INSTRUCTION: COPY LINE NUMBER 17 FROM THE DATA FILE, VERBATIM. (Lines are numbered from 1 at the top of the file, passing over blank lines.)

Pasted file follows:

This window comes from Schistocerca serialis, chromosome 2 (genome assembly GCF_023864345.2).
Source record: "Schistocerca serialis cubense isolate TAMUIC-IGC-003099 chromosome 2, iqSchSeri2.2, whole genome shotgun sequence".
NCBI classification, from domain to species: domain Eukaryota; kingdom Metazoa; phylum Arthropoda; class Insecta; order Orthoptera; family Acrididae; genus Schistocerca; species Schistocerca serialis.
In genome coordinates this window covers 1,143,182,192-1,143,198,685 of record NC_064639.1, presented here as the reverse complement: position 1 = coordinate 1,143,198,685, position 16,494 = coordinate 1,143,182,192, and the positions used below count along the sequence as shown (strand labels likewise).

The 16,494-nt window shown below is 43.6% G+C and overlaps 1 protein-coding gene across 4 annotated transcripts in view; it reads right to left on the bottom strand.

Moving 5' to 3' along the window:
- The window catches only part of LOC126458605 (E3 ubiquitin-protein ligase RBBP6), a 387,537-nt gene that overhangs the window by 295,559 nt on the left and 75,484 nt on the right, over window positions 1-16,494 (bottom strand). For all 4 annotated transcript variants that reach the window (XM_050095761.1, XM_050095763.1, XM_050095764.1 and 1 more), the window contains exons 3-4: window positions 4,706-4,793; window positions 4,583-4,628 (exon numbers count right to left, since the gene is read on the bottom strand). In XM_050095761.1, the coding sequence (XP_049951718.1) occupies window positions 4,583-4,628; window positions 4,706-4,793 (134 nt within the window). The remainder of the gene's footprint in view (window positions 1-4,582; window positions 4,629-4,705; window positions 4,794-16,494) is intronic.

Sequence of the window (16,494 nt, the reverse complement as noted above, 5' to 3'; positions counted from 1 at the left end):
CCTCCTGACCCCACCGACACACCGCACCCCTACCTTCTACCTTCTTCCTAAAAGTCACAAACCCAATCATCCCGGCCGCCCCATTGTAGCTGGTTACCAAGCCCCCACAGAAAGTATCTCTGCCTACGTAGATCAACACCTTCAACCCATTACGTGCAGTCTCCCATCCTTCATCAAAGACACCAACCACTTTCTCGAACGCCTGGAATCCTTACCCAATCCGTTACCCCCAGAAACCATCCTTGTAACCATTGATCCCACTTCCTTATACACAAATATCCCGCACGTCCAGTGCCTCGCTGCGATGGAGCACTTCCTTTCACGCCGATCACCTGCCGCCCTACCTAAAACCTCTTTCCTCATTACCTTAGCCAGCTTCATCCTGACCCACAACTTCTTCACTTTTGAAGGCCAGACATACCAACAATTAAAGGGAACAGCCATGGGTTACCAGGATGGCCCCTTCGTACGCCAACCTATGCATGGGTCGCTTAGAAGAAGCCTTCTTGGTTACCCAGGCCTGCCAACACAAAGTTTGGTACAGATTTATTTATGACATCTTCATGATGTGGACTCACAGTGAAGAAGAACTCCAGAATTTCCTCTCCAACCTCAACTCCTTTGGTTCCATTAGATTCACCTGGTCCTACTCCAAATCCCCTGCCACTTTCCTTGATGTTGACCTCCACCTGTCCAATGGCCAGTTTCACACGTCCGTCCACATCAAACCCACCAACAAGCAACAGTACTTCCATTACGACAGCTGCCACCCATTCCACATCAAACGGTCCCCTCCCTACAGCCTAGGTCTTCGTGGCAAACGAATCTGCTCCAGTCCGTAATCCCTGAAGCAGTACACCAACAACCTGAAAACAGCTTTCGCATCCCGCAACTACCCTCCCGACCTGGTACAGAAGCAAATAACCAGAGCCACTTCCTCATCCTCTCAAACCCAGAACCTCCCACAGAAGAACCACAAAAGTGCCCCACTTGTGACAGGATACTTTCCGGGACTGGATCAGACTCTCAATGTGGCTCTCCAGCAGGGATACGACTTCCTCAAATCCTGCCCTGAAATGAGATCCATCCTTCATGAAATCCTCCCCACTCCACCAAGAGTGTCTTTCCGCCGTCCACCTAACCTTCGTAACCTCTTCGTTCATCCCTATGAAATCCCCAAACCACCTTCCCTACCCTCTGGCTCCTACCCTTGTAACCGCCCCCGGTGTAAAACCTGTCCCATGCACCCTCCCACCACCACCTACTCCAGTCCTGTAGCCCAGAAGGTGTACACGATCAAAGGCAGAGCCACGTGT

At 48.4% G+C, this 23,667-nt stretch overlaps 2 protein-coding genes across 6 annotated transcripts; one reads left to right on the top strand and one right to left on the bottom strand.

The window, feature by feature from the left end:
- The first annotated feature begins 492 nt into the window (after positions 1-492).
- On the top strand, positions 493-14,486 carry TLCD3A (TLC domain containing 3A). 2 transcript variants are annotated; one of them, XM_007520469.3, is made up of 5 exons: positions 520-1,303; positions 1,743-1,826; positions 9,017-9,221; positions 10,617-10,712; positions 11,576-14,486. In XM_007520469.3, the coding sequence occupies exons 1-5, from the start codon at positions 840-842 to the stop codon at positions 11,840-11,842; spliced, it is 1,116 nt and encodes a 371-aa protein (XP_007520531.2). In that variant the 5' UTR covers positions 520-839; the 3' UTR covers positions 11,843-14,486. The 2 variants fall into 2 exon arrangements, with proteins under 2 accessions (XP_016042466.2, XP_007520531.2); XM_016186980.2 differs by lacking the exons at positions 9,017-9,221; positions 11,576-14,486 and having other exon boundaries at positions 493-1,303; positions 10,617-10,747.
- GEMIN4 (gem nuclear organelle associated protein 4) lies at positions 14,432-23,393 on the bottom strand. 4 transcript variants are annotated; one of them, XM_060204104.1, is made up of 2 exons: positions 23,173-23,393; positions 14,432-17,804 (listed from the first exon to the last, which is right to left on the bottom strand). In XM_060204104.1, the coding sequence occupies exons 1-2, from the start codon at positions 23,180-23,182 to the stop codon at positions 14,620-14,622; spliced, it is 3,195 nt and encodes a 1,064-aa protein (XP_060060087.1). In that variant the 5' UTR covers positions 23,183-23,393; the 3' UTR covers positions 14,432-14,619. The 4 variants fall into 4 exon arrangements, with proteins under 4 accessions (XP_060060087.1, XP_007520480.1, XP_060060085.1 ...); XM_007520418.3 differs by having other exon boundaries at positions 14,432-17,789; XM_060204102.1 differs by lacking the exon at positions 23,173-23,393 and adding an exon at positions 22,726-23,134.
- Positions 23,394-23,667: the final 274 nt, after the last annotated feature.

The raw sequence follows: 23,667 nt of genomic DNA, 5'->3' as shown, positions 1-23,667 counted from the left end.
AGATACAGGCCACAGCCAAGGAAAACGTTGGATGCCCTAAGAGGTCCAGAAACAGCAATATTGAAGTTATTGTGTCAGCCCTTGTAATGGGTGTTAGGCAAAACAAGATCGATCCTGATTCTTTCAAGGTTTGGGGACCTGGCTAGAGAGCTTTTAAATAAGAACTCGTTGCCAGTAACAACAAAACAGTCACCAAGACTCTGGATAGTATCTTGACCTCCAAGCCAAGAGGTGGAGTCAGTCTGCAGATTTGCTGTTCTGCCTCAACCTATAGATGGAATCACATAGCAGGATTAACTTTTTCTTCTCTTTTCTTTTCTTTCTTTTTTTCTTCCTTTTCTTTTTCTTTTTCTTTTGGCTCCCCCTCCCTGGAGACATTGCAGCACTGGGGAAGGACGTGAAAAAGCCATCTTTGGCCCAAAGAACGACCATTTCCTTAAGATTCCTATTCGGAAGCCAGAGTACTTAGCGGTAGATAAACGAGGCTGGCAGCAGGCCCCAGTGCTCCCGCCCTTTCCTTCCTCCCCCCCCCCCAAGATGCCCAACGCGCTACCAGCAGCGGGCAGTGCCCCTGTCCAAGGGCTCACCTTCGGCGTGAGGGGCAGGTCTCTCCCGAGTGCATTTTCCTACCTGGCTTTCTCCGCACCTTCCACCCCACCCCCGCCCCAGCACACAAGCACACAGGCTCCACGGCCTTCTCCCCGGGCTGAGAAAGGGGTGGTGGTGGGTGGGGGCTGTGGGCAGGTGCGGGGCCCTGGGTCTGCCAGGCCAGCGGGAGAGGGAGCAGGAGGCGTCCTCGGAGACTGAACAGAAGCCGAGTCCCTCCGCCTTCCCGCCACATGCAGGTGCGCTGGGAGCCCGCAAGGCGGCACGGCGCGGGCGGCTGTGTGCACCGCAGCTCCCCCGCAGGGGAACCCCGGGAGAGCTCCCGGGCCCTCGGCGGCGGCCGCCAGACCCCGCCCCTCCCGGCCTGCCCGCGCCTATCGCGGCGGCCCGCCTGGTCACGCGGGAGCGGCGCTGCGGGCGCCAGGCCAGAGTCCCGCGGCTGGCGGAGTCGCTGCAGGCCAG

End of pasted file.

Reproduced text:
AGATACAGGCCACAGCCAAGGAAAACGTTGGATGCCCTAAGAGGTCCAGAAACAGCAATATTGAAGTTATTGTGTCAGCCCTTGTAATGGGTGTTAGGCAAAACAAGATCGATCCTGATTCTTTCAAGGTTTGGGGACCTGGCTAGAGAGCTTTTAAATAAGAACTCGTTGCCAGTAACAACAAAACAGTCACCAAGACTCTGGATAGTATCTTGACCTCCAAGCCAAGAGGTGGAGTCAGTCTGCAGATTTGCTGTTCTGCCTCAACCTATAGATGGAATCACATAGCAGGATTAACTTTTTCTTCTCTTTTCTTTTCTTTCTTTTTTTCTTCCTTTTCTTTTTCTTTTTCTTTTGGCTCCCCCTCCCTGGAGACATTGCAGCACTGGGGAAGGACGTGAAAAAGCCATCTTTGGCCCAAAGAACGACCATTTCCTTAAGATTCCTATTCGGAAGCCAGAGTACTTAGCGGTAGATAAACGAGGCTGGCAGCAGGCCCCAGTGCTCCCGCCCTTTCCTTCCTCCCCCCCCCCCAAGATGCCCAACGCGCTACCAGCAGCGGGCAGTGCCCCTGTCCAAGGGCTCACCTTCGGCGTGAGGGGCAGGTCTCTCCCGAGTGCATTTTCCTACCTGGCTTTCTCCGCACCTTCCACCCCACCCCCGCCCCAGCACACAAGCACACAGGCTCCACGGCCTTCTCCCCGGGCTGAGAAAGGGGTGGTGGTGGGTGGGGGCTGTGGGCAGGTGCGGGGCCCTGGGTCTGCCAGGCCAGCGGGAGAGGGAGCAGGAGGCGTCCTCGGAGACTGAACAGAAGCCGAGTCCCTCCGCCTTCCCGCCACATGCAGGTGCGCTGGGAGCCCGCAAGGCGGCACGGCGCGGGCGGCTGTGTGCACCGCAGCTCCCCCGCAGGGGAACCCCGGGAGAGCTCCCGGGCCCTCGGCGGCGGCCGCCAGACCCCGCCCCTCCCGGCCTGCCCGCGCCTATCGCGGCGGCCCGCCTGGTCACGCGGGAGCGGCGCTGCGGGCGCCAGGCCAGAGTCCCGCGGCTGGCGGAGTCGCTGCAGGCCAG